Calling a coward a "chicken" or a chauvinist a "pig" is just a colorful way to dress up your language. Or are they actually "anti-animal slurs" on par with racist and homophobic insults?
In a tweet, PETA claims that using animals as insults is "speciesism" and should be changed.
They claim it's hurtful and perpetuates negative stereotypes about certain animals.
The infographic shows the animal name often used as an insult, such as "snake" or "rat" and suggests you replace it with the original word you likely switched it out for in your language, like "jerk" or "snitch."
Aside from the idea that this promotes a speciesist mindset, PETA responded to a number of comments claiming that "if you believe in equality and justice" that you also should adjust your language to remove animal-based insults.
This had a lot of people rolling their eyes at PETA's claim.
Veganism and animal rights activism can both be very noble ideals and advocated for successfully by many groups and people. But PETA has a reputation for shock campaigns that do little to improve the reputation of those fighting for animal rights.
On one end of the spectrum, in 2018, they pulled almost this exact same stunt, claiming that negative animal sayings, such as "kill two birds with one stone" also promoted speciesist thinking.
On the other end, they've gotten in trouble for comparing pig slaughterhouses to the Holocaust and insulted a remembrance of Steve Irwin, The Crocodile Hunter.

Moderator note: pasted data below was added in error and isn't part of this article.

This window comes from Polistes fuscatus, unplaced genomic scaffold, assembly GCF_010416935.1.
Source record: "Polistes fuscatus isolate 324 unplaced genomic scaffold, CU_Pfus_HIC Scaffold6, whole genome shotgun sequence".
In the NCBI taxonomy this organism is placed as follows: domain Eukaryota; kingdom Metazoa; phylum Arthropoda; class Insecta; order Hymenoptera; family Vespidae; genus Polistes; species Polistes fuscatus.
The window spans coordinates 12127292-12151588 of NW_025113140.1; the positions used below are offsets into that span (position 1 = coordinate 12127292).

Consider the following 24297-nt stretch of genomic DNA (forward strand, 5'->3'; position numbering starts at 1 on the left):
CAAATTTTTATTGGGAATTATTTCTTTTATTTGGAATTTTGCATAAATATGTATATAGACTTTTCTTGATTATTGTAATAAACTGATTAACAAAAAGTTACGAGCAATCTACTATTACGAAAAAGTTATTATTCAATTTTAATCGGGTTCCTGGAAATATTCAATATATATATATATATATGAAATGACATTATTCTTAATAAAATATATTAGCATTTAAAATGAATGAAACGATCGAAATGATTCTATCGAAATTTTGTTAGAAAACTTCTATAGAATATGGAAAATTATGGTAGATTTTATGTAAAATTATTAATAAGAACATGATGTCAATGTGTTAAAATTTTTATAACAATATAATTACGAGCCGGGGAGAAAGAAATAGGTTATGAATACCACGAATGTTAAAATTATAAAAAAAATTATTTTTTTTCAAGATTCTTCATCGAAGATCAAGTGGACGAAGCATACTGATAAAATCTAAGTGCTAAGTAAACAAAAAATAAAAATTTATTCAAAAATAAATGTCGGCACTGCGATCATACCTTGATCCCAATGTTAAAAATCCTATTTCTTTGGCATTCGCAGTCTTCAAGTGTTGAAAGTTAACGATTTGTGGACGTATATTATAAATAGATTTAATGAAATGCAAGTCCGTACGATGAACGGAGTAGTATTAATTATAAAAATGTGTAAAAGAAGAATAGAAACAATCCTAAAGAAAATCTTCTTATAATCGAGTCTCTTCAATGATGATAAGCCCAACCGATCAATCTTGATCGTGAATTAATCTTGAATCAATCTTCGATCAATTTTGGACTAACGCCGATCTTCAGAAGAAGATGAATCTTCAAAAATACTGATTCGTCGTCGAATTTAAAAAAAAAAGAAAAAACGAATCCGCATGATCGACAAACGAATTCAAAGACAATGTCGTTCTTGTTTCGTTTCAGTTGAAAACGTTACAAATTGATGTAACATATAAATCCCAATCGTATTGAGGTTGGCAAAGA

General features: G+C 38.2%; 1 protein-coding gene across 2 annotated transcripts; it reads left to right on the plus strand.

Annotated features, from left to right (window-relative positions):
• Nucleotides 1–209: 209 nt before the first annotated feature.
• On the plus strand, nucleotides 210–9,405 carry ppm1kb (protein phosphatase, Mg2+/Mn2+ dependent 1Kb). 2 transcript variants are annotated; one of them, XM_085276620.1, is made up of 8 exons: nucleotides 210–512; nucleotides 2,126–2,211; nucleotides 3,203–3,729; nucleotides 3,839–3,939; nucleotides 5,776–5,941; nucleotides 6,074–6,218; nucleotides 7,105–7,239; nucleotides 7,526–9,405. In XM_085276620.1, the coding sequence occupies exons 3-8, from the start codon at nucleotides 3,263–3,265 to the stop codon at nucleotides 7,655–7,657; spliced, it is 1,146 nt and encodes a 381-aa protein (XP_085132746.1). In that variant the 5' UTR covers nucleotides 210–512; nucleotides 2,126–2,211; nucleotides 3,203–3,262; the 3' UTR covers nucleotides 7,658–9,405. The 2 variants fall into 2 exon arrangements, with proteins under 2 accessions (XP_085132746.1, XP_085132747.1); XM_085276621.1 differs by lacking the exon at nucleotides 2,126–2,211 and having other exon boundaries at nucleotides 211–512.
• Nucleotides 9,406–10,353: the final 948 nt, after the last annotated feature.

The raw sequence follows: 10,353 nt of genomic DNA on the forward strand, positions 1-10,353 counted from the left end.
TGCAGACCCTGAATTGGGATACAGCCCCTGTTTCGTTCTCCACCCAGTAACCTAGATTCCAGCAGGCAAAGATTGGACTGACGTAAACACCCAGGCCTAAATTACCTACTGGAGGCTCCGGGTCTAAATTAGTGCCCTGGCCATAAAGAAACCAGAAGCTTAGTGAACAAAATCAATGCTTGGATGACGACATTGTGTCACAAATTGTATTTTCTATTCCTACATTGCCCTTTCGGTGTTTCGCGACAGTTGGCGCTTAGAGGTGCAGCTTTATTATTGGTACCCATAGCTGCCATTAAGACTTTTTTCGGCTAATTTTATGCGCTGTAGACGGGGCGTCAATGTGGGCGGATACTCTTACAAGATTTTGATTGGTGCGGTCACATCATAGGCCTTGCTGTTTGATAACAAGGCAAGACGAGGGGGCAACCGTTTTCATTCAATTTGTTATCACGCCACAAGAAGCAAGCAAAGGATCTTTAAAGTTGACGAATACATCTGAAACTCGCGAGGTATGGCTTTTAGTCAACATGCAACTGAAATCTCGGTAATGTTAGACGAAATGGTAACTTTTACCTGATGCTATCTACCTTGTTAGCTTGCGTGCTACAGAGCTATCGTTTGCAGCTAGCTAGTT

It's so bad, a lot of vegans and animal rights activistsdistance themselves from the organization.
PETA's anti-animal slur claim didn't hold up well when the rest of the internet started commenting back. The group was swarmed with negative comments on their posts.
The group eventually put up a video of a demonstration in Ft. Lauderdale, explaining their issue with our animal-based metaphors.
"We're telling people that when they fight racism, sexism, homophobia, transphobia and any other social injustice, to also consider animals and consider speciesism."
However, not everyone thought the issue was so dire.
Comments on PETA's speciesism advocacy posts have a lot of detractors, many who just post pictures of meat or remind PETA of past transgressions.
The group is currently pushing for dictionaries to remove derogatory definitions of animals from their databases. However, many pointed out that the dictionaries just reflect society's usage and context.
Though if we've learned anything about what PETA does, they're really bad at context.